Female beginner looking for a kayak

Ok, first let’s get the basics out of the way. I’m 5’9" and 130 lbs. I went kayaking once in my cousin’s kayak and hated it. It was slow and everyone had to keep stopping for me. I’ll be upfront, I have NO upper body strength. That being said, for some reason I seem to pick up on things fast like in Vail, I didn’t look completely retarded by first time skiing. My whole family seems to be somewhat atletic.

I live in Michigan and my brother lives on the Huron River. It has some rapids but nothing like anything you would find in Virginia so mostly I will be kayaking there. Rocks, logs, and sometimes very low water. On top of that we might do pictured rocks lakeshore on Lake Superior. So should we do recreational or touring? My husband is looking to buy one today. Neither of us have too much patience but he has even less than I do. I will try to wait until the fall, especially because I know I will be somewhat picky but I also want a good deal, I forgot to water our money tree so I can’t get an expensive one. Also, we don’t have too many paddling stores that will let us try out the kayaks. Any suggestions from the women on this web site? I’ll try not to be too annoying but I’m pretty excited about trying this sport. I just don’t want to hate it.

I’m not a woman but you might try

– Last Updated: May-26-06 10:27 AM EST –

(if it is not too far for you), Fluid Fun in Bristol Indiana. They will let you demo and in my opinion have the largest assortment of boats in the upper midwest.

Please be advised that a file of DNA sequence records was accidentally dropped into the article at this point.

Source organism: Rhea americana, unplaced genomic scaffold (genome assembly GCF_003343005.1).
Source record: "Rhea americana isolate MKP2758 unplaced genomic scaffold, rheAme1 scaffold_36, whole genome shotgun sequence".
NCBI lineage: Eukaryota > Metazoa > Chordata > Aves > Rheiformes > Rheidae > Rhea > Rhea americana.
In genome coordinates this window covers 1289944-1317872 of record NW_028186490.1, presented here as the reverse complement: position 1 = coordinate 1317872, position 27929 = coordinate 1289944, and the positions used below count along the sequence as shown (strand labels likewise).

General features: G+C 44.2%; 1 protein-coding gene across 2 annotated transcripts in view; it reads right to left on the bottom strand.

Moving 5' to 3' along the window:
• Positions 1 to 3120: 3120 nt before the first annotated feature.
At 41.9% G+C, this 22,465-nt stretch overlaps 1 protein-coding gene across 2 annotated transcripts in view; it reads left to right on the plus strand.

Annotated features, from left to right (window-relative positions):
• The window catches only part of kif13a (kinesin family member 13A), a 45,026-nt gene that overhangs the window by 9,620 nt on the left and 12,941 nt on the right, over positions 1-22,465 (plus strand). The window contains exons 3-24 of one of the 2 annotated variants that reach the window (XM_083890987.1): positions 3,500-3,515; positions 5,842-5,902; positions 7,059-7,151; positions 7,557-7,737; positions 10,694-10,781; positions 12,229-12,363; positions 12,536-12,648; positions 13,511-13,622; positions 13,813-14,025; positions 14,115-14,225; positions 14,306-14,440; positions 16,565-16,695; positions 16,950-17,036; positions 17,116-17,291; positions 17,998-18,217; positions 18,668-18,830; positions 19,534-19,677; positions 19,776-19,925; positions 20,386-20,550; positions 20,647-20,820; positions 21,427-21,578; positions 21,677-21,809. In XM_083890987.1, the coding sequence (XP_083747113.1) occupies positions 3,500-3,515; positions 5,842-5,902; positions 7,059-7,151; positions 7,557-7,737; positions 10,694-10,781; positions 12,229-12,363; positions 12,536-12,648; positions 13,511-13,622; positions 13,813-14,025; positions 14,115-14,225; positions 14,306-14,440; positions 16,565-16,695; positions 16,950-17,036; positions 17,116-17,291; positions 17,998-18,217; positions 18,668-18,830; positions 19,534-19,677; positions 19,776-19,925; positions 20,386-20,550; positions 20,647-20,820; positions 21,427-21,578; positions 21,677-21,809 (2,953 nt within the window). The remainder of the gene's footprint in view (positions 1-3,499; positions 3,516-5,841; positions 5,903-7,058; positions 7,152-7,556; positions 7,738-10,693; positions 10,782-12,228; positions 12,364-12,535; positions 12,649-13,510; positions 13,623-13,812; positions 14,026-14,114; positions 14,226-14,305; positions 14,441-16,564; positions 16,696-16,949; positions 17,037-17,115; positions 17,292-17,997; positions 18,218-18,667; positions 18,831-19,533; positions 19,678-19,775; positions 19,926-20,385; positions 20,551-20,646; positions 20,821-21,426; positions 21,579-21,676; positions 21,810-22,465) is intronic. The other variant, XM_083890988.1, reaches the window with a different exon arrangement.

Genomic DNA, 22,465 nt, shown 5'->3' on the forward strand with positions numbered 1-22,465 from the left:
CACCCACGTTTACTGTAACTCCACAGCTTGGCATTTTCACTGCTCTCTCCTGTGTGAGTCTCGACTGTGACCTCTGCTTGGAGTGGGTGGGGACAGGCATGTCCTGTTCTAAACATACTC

Ask for Mandy or Matt.

Have you seen the Calypso,
sold by LL Bean? It’s 12’ long, 24.5" wide and only 38 lbs. $600. Unfortunately it is sold exclusively through Bean, so there is apparently no way to demo it. It looks like a great all purpose kayak. Does anyone know if this is a relabeled version of a more widely available boat?

first impressions

– Last Updated: May-26-06 10:46 AM EST –

If you really want to paddle the Great Lakes, get a touring boat. I used to paddle mine on the Huron around Ann Arbor with no problems. If most of your paddling is going to be on the river and smaller inland lakes, you'd probably be happier with something smaller and lighter. Since you're a light, coordinated female, there's no reason to look at anything wider than 24". Narrower boats tend to be faster, and you don't want to be sliding around inside. At your weight, you also don't need anything that's too deep -- high decks just get in the way and catch wind.

The WMCKA symposium is this weekend -- probably filled, but might be worth a call:

If you're interested in Pictured Rocks, I highly reccommend that you go to the symposium up there this summer. You can demo a gazillion boats, take classes, and enjoy the area.

Lee's in Kalamazoo has a good selection and will let you demo.

Another source of instruction:

Kayak Corral
They have a good selection of touring boats and WW boats and will let you demo.


9325 1/2 West Michigan Avenue (US12), Saline, MI 48176

There is a good club in Ann Arbor.


If you join you can borrow club equipment. They do the Huron all the time and have pool sessions.

Light Touring Boat
in the 14-15’ range should suffice for nice weather paddling in Lake S. and still be okay for paddling a class I river (good flow, riffles, pretty straight forward and no drops/quick bends).

I assume plastic since you’re talking a river that can be bony (low flow) in summer.